On the question of voice in writing, I've heard lots of advice:
"Channel your character." "Write a letter in the character's voice." "Read it aloud till it sounds right."
Lots of workshops, many articles, entire books devoted to that mysterious concept of Voice. But what, really, is voice in a novel or a picture book?
Honestly, I haven't really tried to figure it out, and maybe that's because I hear my characters speaking to me, and I'm afraid if I think too hard on it, they might disappear. Many sound distinctively southern, but they all sound as if they are talking. Does that make sense?
I know voice is more than that. And here is a really good explanation by a writer who knows what she's talking about. Still, I'm glad to read that it does little good to think about it while you are writing. Good to know.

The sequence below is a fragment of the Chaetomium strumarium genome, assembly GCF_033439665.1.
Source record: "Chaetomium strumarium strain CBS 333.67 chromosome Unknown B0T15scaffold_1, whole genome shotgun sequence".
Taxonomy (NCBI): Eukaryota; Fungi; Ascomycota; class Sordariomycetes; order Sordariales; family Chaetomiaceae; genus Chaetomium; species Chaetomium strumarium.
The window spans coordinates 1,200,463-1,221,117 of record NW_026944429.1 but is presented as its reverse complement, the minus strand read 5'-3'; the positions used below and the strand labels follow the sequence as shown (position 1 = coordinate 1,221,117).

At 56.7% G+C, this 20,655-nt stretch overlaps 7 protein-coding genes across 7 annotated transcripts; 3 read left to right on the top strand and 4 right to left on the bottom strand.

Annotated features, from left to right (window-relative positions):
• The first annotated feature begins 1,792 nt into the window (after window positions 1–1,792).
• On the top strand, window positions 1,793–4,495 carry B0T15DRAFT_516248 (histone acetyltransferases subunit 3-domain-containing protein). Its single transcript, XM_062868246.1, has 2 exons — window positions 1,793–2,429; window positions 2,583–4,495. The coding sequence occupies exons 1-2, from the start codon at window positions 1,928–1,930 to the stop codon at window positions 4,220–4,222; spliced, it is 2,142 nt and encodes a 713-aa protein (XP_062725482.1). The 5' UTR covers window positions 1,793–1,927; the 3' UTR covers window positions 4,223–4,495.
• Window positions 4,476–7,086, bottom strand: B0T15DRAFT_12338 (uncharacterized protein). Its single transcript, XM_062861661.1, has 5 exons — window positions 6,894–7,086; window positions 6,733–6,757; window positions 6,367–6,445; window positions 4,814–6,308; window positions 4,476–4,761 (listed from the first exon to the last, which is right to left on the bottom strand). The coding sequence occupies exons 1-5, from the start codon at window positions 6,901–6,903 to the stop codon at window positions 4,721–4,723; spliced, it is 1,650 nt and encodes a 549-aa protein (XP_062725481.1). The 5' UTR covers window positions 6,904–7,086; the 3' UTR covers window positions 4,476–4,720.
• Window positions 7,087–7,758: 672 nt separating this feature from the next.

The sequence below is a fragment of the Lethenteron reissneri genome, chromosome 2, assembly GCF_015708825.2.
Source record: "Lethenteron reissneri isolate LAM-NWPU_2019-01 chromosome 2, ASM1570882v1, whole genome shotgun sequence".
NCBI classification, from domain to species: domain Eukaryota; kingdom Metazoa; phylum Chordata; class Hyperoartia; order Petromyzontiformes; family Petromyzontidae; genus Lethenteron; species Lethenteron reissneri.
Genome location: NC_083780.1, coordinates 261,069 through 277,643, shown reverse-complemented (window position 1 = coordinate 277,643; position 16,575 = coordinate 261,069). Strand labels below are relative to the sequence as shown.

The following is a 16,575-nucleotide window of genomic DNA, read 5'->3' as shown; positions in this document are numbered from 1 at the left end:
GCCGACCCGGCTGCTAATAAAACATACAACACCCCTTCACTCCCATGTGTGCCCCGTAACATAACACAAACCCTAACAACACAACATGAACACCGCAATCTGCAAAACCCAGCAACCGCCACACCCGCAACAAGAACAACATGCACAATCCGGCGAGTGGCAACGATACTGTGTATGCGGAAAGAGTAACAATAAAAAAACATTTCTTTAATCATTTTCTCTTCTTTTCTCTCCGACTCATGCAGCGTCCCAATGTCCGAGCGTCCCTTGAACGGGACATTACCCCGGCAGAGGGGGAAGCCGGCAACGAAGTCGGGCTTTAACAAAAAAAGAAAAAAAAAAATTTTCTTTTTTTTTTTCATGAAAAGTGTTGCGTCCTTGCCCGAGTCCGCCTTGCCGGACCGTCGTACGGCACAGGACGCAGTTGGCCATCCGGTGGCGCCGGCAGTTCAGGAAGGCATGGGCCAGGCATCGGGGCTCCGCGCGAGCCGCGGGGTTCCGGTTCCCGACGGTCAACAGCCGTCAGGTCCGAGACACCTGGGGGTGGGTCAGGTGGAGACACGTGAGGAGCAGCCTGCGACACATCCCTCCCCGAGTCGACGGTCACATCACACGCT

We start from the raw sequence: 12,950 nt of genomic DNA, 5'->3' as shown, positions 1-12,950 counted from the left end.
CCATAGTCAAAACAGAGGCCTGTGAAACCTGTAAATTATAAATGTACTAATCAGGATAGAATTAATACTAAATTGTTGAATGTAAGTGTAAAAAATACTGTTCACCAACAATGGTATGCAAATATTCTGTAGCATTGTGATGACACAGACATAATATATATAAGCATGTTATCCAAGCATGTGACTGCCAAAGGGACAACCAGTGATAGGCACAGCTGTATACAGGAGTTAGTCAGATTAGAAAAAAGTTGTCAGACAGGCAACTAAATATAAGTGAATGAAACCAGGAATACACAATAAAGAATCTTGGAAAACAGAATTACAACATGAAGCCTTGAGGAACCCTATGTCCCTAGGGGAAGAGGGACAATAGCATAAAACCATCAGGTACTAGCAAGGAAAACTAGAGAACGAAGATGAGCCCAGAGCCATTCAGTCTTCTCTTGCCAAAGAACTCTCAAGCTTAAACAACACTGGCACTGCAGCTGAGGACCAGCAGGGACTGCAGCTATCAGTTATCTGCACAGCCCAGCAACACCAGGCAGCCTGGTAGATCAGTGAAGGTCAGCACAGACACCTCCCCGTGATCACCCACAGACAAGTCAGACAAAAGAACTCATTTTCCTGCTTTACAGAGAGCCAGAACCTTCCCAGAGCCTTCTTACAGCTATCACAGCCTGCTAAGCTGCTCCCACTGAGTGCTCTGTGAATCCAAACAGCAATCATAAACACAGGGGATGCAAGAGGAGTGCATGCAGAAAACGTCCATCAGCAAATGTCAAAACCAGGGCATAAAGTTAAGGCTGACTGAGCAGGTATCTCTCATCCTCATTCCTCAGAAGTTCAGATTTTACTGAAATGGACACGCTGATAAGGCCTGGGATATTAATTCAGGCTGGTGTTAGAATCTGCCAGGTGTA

Read Marion Dane Bauer's interview on Through the Tollbooth:
I don’t think we are born with our voice. It does come ...through reading and the practice of writing. I do think, however, that our voice rises up out of who we are and that it does little good to think about voice when you are writing.
Concentrate on knowing your character. Your perceiving character will impact your voice in every story even when you are writing in third person. And concentrate on writing the very best you can. Voice will simply be part of the package. You will know you have fallen into the voice that is right for you when you can feel the energy behind the words.